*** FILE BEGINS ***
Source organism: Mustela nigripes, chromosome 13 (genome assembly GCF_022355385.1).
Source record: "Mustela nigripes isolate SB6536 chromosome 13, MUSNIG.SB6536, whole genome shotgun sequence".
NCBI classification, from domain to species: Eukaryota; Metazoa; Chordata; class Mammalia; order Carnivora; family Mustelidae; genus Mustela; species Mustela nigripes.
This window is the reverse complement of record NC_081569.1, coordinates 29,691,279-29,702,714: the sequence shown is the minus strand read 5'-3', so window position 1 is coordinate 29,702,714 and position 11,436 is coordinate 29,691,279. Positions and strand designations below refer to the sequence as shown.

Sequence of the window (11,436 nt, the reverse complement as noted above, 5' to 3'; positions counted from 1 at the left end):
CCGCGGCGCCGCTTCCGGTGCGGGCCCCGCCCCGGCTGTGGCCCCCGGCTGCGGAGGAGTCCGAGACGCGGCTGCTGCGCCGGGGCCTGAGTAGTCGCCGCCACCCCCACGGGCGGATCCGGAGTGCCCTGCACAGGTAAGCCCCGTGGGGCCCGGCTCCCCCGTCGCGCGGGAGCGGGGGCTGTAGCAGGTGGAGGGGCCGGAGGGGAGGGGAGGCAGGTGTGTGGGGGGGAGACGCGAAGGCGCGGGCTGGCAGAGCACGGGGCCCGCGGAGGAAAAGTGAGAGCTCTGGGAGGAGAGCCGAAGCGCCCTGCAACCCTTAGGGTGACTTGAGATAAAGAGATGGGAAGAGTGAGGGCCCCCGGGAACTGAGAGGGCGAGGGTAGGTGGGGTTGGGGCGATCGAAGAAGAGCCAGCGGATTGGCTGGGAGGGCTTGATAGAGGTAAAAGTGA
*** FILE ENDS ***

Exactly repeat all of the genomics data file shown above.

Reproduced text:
Source organism: Mustela nigripes, chromosome 13 (genome assembly GCF_022355385.1).
Source record: "Mustela nigripes isolate SB6536 chromosome 13, MUSNIG.SB6536, whole genome shotgun sequence".
NCBI classification, from domain to species: Eukaryota; Metazoa; Chordata; class Mammalia; order Carnivora; family Mustelidae; genus Mustela; species Mustela nigripes.
This window is the reverse complement of record NC_081569.1, coordinates 29,691,279-29,702,714: the sequence shown is the minus strand read 5'-3', so window position 1 is coordinate 29,702,714 and position 11,436 is coordinate 29,691,279. Positions and strand designations below refer to the sequence as shown.

Sequence of the window (11,436 nt, the reverse complement as noted above, 5' to 3'; positions counted from 1 at the left end):
CCGCGGCGCCGCTTCCGGTGCGGGCCCCGCCCCGGCTGTGGCCCCCGGCTGCGGAGGAGTCCGAGACGCGGCTGCTGCGCCGGGGCCTGAGTAGTCGCCGCCACCCCCACGGGCGGATCCGGAGTGCCCTGCACAGGTAAGCCCCGTGGGGCCCGGCTCCCCCGTCGCGCGGGAGCGGGGGCTGTAGCAGGTGGAGGGGCCGGAGGGGAGGGGAGGCAGGTGTGTGGGGGGGAGACGCGAAGGCGCGGGCTGGCAGAGCACGGGGCCCGCGGAGGAAAAGTGAGAGCTCTGGGAGGAGAGCCGAAGCGCCCTGCAACCCTTAGGGTGACTTGAGATAAAGAGATGGGAAGAGTGAGGGCCCCCGGGAACTGAGAGGGCGAGGGTAGGTGGGGTTGGGGCGATCGAAGAAGAGCCAGCGGATTGGCTGGGAGGGCTTGATAGAGGTAAAAGTGA